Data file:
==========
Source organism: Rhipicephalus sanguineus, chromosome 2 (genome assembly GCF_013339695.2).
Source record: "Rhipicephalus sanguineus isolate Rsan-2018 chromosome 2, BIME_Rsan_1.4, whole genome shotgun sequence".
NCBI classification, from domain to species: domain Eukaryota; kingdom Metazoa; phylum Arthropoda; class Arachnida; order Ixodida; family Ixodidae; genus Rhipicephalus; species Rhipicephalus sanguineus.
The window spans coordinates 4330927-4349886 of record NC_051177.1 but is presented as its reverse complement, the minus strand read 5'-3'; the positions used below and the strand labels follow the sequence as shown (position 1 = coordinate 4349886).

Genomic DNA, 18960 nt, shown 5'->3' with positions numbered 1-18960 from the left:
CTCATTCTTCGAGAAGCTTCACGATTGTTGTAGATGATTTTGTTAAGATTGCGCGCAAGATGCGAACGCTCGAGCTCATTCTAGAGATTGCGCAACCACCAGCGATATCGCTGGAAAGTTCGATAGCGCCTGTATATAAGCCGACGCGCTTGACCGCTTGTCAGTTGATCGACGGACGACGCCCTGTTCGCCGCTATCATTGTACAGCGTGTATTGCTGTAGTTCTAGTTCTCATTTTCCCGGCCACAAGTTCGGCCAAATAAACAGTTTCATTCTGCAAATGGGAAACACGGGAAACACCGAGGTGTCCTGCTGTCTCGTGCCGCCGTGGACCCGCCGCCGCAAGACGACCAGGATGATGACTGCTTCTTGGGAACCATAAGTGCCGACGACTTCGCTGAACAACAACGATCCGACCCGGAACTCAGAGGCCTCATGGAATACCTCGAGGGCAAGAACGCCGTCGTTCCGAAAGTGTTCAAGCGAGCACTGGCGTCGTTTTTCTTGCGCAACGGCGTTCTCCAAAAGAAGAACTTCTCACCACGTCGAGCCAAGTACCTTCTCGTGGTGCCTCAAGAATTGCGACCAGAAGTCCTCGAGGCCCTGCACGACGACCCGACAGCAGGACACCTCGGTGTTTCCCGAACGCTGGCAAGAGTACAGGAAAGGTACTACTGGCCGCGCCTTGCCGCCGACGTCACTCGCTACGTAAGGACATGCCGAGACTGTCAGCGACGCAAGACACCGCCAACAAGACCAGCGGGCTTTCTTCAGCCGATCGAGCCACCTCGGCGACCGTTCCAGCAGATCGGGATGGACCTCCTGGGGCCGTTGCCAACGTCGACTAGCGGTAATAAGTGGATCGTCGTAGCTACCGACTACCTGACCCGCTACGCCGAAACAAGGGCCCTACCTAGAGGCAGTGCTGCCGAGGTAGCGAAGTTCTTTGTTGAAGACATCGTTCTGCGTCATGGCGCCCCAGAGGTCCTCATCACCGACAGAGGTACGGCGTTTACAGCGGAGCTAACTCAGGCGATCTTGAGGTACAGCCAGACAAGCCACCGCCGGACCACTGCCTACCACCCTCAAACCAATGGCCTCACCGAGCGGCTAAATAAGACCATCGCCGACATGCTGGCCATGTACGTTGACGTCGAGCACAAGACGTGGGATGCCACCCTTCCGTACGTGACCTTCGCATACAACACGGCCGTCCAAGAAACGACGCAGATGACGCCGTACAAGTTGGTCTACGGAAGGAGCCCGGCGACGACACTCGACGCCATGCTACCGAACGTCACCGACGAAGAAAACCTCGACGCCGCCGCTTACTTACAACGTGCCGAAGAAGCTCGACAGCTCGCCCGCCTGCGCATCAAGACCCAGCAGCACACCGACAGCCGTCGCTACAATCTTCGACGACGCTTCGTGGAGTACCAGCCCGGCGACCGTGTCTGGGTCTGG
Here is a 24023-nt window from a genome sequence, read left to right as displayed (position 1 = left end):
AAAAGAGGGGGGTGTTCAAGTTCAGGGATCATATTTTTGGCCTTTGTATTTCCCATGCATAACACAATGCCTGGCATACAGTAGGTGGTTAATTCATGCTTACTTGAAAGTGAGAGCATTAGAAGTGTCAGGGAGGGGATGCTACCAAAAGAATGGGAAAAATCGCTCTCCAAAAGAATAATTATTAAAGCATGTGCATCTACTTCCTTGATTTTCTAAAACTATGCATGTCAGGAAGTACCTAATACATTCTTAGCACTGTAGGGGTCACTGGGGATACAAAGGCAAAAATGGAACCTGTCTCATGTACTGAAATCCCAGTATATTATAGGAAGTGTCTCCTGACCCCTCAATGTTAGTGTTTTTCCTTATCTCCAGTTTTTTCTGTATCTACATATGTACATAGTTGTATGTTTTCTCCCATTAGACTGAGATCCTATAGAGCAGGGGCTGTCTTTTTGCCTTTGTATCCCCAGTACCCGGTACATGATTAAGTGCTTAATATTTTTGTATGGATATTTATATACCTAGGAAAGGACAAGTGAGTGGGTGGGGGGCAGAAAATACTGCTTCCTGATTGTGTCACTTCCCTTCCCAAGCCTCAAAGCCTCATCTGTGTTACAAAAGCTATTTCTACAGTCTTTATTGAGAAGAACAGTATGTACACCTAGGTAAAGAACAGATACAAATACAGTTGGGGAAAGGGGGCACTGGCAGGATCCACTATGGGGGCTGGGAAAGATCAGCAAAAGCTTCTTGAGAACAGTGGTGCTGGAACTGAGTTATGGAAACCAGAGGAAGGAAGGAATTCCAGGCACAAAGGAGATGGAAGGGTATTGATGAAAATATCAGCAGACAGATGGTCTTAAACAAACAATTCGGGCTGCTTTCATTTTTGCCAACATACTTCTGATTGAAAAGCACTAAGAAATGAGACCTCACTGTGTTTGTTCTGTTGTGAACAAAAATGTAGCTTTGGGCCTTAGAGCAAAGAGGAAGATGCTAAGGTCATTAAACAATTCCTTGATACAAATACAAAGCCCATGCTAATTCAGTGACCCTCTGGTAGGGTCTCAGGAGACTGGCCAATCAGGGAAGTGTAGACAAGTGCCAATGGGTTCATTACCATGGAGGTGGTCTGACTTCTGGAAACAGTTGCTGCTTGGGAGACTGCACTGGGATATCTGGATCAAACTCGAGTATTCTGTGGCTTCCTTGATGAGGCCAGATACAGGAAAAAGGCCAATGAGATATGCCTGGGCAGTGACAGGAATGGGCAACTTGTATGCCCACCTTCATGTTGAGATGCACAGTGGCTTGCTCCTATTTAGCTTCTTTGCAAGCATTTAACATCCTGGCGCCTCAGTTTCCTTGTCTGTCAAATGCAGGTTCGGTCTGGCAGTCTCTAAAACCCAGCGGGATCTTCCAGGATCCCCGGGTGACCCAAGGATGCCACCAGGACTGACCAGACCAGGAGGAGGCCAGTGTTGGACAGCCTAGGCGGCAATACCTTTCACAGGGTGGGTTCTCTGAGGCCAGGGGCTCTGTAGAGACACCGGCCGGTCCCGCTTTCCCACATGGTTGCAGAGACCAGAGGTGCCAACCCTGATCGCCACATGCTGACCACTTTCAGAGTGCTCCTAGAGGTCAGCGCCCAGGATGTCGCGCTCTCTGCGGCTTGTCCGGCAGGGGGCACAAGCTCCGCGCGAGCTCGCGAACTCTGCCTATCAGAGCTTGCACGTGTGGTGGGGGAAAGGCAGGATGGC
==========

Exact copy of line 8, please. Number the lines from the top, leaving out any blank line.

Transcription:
AAAAGAGGGGGGTGTTCAAGTTCAGGGATCATATTTTTGGCCTTTGTATTTCCCATGCATAACACAATGCCTGGCATACAGTAGGTGGTTAATTCATGCTTACTTGAAAGTGAGAGCATTAGAAGTGTCAGGGAGGGGATGCTACCAAAAGAATGGGAAAAATCGCTCTCCAAAAGAATAATTATTAAAGCATGTGCATCTACTTCCTTGATTTTCTAAAACTATGCATGTCAGGAAGTACCTAATACATTCTTAGCACTGTAGGGGTCACTGGGGATACAAAGGCAAAAATGGAACCTGTCTCATGTACTGAAATCCCAGTATATTATAGGAAGTGTCTCCTGACCCCTCAATGTTAGTGTTTTTCCTTATCTCCAGTTTTTTCTGTATCTACATATGTACATAGTTGTATGTTTTCTCCCATTAGACTGAGATCCTATAGAGCAGGGGCTGTCTTTTTGCCTTTGTATCCCCAGTACCCGGTACATGATTAAGTGCTTAATATTTTTGTATGGATATTTATATACCTAGGAAAGGACAAGTGAGTGGGTGGGGGGCAGAAAATACTGCTTCCTGATTGTGTCACTTCCCTTCCCAAGCCTCAAAGCCTCATCTGTGTTACAAAAGCTATTTCTACAGTCTTTATTGAGAAGAACAGTATGTACACCTAGGTAAAGAACAGATACAAATACAGTTGGGGAAAGGGGGCACTGGCAGGATCCACTATGGGGGCTGGGAAAGATCAGCAAAAGCTTCTTGAGAACAGTGGTGCTGGAACTGAGTTATGGAAACCAGAGGAAGGAAGGAATTCCAGGCACAAAGGAGATGGAAGGGTATTGATGAAAATATCAGCAGACAGATGGTCTTAAACAAACAATTCGGGCTGCTTTCATTTTTGCCAACATACTTCTGATTGAAAAGCACTAAGAAATGAGACCTCACTGTGTTTGTTCTGTTGTGAACAAAAATGTAGCTTTGGGCCTTAGAGCAAAGAGGAAGATGCTAAGGTCATTAAACAATTCCTTGATACAAATACAAAGCCCATGCTAATTCAGTGACCCTCTGGTAGGGTCTCAGGAGACTGGCCAATCAGGGAAGTGTAGACAAGTGCCAATGGGTTCATTACCATGGAGGTGGTCTGACTTCTGGAAACAGTTGCTGCTTGGGAGACTGCACTGGGATATCTGGATCAAACTCGAGTATTCTGTGGCTTCCTTGATGAGGCCAGATACAGGAAAAAGGCCAATGAGATATGCCTGGGCAGTGACAGGAATGGGCAACTTGTATGCCCACCTTCATGTTGAGATGCACAGTGGCTTGCTCCTATTTAGCTTCTTTGCAAGCATTTAACATCCTGGCGCCTCAGTTTCCTTGTCTGTCAAATGCAGGTTCGGTCTGGCAGTCTCTAAAACCCAGCGGGATCTTCCAGGATCCCCGGGTGACCCAAGGATGCCACCAGGACTGACCAGACCAGGAGGAGGCCAGTGTTGGACAGCCTAGGCGGCAATACCTTTCACAGGGTGGGTTCTCTGAGGCCAGGGGCTCTGTAGAGACACCGGCCGGTCCCGCTTTCCCACATGGTTGCAGAGACCAGAGGTGCCAACCCTGATCGCCACATGCTGACCACTTTCAGAGTGCTCCTAGAGGTCAGCGCCCAGGATGTCGCGCTCTCTGCGGCTTGTCCGGCAGGGGGCACAAGCTCCGCGCGAGCTCGCGAACTCTGCCTATCAGAGCTTGCACGTGTGGTGGGGGAAAGGCAGGATGGC